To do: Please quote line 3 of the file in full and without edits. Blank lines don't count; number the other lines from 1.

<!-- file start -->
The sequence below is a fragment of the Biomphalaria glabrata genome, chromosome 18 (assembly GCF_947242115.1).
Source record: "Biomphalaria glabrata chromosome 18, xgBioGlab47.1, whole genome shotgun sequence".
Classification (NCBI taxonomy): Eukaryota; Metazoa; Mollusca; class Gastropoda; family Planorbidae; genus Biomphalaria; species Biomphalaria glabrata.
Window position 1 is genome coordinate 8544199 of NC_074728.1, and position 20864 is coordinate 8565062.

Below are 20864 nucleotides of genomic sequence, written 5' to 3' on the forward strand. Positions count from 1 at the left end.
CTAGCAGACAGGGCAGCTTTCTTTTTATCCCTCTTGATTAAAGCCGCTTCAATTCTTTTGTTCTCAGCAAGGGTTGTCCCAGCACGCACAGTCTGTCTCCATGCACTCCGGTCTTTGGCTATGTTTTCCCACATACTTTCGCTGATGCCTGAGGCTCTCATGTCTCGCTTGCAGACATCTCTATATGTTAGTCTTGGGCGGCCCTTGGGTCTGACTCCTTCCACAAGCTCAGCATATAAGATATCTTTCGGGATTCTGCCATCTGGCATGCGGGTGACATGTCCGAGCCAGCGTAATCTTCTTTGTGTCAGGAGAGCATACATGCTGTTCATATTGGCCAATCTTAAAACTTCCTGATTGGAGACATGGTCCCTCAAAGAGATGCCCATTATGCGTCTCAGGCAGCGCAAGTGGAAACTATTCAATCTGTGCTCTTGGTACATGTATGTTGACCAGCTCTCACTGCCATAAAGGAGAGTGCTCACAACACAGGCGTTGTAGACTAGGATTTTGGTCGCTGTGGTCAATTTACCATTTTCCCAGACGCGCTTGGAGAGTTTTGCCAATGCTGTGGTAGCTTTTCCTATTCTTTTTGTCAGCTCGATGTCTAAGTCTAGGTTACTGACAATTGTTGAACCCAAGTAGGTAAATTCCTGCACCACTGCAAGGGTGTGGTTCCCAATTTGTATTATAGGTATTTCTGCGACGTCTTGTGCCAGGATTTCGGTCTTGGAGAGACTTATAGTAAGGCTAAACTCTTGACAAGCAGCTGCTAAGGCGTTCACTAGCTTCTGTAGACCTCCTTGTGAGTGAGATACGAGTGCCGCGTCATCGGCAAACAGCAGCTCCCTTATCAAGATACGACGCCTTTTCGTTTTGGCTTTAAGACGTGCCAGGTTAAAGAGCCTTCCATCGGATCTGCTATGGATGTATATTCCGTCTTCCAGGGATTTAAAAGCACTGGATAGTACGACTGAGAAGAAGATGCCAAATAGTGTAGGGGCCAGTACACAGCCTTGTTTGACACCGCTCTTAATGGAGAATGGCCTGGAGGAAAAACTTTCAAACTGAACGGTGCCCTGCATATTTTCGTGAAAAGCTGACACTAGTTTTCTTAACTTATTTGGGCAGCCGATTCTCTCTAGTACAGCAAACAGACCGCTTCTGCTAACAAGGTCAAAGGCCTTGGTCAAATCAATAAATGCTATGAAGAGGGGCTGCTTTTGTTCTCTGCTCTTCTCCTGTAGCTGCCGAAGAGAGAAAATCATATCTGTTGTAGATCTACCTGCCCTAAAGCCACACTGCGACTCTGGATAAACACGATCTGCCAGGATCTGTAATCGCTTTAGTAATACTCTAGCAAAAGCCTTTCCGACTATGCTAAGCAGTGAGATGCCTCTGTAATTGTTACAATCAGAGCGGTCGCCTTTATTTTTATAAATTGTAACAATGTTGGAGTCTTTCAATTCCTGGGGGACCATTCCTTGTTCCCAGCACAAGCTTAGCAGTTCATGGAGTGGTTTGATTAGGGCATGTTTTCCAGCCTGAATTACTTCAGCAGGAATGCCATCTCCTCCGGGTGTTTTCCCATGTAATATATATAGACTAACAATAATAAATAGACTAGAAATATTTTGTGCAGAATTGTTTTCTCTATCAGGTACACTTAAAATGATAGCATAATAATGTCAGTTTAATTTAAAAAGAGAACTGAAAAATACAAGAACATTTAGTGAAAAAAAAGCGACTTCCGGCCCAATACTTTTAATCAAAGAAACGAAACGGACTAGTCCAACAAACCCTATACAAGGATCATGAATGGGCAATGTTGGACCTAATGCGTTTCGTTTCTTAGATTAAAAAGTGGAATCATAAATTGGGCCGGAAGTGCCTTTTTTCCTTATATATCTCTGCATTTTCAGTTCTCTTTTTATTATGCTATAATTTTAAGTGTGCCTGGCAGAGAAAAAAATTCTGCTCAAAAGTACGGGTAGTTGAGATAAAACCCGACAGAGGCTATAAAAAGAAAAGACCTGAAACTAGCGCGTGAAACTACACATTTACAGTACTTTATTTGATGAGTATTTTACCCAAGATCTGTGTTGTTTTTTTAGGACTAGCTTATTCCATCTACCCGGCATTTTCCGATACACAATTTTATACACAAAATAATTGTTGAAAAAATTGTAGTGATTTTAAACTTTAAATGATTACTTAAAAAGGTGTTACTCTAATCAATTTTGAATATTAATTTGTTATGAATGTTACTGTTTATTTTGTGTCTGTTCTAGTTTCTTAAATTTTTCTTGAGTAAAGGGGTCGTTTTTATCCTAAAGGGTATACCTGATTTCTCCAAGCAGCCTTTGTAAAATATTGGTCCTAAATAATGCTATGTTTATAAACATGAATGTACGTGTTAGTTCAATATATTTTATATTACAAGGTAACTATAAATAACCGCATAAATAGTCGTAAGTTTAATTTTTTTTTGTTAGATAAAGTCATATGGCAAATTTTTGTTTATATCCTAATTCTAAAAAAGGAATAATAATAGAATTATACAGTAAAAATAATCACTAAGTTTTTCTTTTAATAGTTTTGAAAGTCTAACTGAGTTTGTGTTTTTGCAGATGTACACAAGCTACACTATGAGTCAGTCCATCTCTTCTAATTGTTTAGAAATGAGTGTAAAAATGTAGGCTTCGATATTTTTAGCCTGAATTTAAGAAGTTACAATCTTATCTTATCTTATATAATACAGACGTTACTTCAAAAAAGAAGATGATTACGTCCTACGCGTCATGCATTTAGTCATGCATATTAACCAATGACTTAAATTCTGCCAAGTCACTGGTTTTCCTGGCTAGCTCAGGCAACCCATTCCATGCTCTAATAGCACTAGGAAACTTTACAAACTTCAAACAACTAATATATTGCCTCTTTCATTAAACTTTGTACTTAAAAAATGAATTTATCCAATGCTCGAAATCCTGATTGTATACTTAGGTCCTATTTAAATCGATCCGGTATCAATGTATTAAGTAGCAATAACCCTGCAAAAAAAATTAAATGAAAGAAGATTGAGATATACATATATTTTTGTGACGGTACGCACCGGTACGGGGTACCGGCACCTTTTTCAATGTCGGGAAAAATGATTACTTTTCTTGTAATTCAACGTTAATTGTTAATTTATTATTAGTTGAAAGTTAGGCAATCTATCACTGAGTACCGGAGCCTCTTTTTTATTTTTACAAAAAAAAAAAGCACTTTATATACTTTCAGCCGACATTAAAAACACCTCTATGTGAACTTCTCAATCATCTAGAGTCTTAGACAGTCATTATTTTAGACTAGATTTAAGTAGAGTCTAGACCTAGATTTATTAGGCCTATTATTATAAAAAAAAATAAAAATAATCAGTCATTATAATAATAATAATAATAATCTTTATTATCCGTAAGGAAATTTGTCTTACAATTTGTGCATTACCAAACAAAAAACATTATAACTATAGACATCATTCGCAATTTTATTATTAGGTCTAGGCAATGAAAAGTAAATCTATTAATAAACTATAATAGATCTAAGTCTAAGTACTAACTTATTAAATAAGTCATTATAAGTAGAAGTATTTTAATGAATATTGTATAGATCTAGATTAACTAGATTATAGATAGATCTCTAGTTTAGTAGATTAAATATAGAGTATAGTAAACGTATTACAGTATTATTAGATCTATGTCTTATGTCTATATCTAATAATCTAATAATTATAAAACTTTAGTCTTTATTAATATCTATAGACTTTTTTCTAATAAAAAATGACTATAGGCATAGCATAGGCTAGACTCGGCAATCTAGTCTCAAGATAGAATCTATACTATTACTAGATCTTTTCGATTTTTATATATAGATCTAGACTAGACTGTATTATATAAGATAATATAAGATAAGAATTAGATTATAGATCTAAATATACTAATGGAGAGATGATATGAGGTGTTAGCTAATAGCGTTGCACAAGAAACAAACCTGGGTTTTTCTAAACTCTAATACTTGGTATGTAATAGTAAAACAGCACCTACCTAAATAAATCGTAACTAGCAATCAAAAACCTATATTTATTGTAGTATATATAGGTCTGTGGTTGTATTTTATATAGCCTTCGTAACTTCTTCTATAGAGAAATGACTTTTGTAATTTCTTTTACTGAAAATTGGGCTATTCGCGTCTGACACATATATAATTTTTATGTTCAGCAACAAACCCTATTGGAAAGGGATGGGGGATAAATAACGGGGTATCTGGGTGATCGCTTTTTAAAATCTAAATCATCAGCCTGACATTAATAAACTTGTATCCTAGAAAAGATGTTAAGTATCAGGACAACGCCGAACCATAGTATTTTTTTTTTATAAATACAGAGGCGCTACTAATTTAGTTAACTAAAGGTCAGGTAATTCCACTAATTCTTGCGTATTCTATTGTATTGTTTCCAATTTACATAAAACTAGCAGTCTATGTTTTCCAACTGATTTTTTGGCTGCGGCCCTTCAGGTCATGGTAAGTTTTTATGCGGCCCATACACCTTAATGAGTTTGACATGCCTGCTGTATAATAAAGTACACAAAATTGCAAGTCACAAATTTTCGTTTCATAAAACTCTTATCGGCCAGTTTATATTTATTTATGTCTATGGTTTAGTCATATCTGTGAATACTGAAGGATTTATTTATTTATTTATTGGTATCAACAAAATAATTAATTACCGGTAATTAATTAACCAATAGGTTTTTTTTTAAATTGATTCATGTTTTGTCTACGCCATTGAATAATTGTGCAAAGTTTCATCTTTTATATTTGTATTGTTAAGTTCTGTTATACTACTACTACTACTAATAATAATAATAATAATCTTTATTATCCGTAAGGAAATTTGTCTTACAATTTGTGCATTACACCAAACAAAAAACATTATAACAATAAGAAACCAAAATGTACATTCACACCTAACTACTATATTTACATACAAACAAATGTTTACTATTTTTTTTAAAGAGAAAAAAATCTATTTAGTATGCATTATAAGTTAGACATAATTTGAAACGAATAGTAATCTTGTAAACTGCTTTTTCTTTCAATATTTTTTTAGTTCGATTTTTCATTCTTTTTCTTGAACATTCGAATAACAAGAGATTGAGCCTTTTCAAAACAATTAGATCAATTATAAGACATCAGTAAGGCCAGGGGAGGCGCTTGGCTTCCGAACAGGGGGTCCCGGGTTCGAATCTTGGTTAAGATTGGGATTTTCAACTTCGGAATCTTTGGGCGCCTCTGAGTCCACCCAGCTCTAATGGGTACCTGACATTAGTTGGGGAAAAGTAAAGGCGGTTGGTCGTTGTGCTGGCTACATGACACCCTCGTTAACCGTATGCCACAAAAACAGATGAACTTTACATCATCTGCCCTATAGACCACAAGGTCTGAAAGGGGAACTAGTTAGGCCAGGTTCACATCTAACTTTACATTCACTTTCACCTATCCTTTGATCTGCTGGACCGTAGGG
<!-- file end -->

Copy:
Classification (NCBI taxonomy): Eukaryota; Metazoa; Mollusca; class Gastropoda; family Planorbidae; genus Biomphalaria; species Biomphalaria glabrata.